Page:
Words of the Week: Sarah Wildman

“As a child, I tuned out the more awful potentials of the [Unetaneh Tokef] prayer’s plaintive cry — and there are many, and they are terrible, assigning an agency to God I find uncomfortable at best. Instead I was drawn to the sentences that enjoy less notoriety than the others: ‘Who shall be at rest and who shall wander,’ the poem asks. In Hebrew, that sentence is a play on words, a single letter altering the meaning from ‘rest’ (yanuach) to ‘wander’ (yanuah). It goes on: ‘Who shall be at peace and who shall be pursued? Who will be calm and who will be tormented?’ To be forced to wander another week, another month, another year is physical and also spiritual, literal and also emotional. In almost three years of cancer and pandemic, I have wondered how my family can find rest as we wander. It has been, and continues to be, I think, in these small in-between moments, in the noticing.”

Source: Sarah Wildman, “I Don’t Need My Life to Be Remarkable” (The New York Times)

Words of the Week: Jeffrey Salkin

“My friends and I want a better Israel.

Not the BDS movement. It wants no Israel — certainly not a Jewish sovereign state. It persists in targeting pro-Israel Jews, (i.e., the vast majority of American Jewry and their institutions). It demands that Israel do what no other country in the world is asked to do — to self-immolate because of its problems.”

Source: Jeffrey Salkin, “You Support BDS? I’m Quitting Your Fan Club!” (Religion News Service)

Words (and an Image) of the Week: Amy Neiwirth

Against a background that features pomegranates, the words "Fall Jewish Holidays" appear, along with the dates for Rosh Hashanah, Yom, Kippur, Sukkot, and Shemini Atzeret/Simchat Torah and notes for observances for each.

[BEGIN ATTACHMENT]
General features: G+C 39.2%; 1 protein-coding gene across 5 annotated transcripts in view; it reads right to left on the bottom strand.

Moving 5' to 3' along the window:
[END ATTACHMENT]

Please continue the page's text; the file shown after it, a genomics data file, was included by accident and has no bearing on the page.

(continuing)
A creation by Amy Neiwirth, @art.with.ms.n on Instagram, where the accompanying text reads: “Fall is around the corner and so are a whole bunch of Jewish holidays! Please keep these dates on your radar when scheduling meetings, conferences, important events, etc. in September & October.
Jewish folks observe these holidays in a variety of ways, and those who have to schedule time off on some or all of these days will very much appreciate an understanding, helpful, and proactive approach.” Shared with permission.

Note: For another (text-centric) way of finding these holidays and notes about their observances, including work prohibitions, visit Hebcal.com/holidays.

Words of the Week

“The world has overlooked an important episode in modern history: the 800,000 Jews who left or were driven from their homes in Arab nations and Iran in the mid-20th century to forge new lives for themselves and future generations. The Forgotten Exodus, a new limited podcast series brought to you by American Jewish Committee (AJC), explores the lessons we can learn from this pivotal moment of Jewish history. The series delves into the rich, yet little-known heritage of Jews from Arab nations, as some of those countries normalize relations with Israel, and the moving stories of courage, resilience, and reconciliation that illustrate how Jews in the Middle East and North Africa overcame tremendous challenges.”

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